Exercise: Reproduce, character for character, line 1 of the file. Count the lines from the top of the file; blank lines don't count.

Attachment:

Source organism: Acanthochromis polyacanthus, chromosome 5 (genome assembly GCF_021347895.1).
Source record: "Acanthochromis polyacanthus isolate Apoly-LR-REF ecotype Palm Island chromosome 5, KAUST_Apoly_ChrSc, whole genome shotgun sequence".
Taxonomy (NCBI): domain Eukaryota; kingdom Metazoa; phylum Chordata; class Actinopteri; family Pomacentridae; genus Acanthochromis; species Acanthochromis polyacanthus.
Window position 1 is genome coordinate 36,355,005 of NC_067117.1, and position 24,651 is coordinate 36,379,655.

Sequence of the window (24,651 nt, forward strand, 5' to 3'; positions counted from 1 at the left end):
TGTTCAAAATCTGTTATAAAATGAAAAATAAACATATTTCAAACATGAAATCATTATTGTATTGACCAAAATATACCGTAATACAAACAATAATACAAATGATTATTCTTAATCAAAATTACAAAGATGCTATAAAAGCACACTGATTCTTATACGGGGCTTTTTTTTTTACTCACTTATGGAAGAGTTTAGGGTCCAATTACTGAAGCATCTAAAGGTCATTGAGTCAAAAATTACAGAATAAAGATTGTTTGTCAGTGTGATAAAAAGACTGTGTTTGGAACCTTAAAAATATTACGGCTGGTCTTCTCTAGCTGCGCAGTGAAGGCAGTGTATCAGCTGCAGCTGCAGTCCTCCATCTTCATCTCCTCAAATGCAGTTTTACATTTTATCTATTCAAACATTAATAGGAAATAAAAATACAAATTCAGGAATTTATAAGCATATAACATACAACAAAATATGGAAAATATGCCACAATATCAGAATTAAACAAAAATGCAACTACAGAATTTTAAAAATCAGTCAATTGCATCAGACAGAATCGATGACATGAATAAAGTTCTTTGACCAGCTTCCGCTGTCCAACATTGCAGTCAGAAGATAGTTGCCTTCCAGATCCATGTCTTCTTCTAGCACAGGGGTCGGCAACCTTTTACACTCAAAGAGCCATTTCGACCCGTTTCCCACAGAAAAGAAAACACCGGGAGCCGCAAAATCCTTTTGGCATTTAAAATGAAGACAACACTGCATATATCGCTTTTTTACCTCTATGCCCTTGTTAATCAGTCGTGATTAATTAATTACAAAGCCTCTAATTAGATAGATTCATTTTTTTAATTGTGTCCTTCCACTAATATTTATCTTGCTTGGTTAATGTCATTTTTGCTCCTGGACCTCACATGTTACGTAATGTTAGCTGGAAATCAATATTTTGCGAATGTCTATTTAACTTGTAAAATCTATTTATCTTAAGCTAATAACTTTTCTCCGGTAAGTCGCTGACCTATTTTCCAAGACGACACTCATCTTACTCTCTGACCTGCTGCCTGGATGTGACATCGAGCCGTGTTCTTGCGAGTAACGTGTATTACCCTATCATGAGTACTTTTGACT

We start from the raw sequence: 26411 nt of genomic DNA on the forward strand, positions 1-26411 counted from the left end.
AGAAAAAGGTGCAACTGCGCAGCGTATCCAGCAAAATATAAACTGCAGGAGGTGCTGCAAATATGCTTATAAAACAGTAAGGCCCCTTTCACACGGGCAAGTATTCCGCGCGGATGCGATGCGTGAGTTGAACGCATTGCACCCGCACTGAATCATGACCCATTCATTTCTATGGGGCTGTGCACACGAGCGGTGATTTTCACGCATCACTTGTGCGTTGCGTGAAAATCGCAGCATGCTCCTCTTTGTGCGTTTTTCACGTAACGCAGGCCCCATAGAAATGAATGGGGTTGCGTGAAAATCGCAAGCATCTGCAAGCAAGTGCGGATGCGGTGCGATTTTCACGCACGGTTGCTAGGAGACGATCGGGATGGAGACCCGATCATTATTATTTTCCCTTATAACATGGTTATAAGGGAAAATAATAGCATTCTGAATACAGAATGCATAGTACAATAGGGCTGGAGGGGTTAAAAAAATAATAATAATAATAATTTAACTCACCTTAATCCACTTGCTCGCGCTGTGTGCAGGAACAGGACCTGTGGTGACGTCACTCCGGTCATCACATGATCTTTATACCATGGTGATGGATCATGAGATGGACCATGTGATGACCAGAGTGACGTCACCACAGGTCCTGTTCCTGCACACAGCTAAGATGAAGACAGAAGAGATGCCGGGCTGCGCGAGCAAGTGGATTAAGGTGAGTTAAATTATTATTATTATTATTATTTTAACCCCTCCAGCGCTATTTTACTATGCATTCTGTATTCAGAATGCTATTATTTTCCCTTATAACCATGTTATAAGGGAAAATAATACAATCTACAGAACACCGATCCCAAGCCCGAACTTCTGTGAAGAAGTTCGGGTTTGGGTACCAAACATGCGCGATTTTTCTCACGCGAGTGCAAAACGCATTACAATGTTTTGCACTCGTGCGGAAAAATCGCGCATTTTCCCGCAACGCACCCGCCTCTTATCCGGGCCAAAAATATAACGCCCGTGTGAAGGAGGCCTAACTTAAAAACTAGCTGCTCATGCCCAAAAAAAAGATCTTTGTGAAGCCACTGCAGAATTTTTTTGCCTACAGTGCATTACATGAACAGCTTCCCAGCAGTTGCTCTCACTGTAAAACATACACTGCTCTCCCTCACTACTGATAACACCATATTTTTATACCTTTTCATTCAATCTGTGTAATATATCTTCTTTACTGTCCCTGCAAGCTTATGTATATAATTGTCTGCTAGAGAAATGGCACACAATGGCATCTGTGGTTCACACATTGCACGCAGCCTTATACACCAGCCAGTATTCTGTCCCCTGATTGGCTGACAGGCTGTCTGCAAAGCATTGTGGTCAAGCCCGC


Source organism: Acanthochromis polyacanthus, chromosome 5 (genome assembly GCF_021347895.1).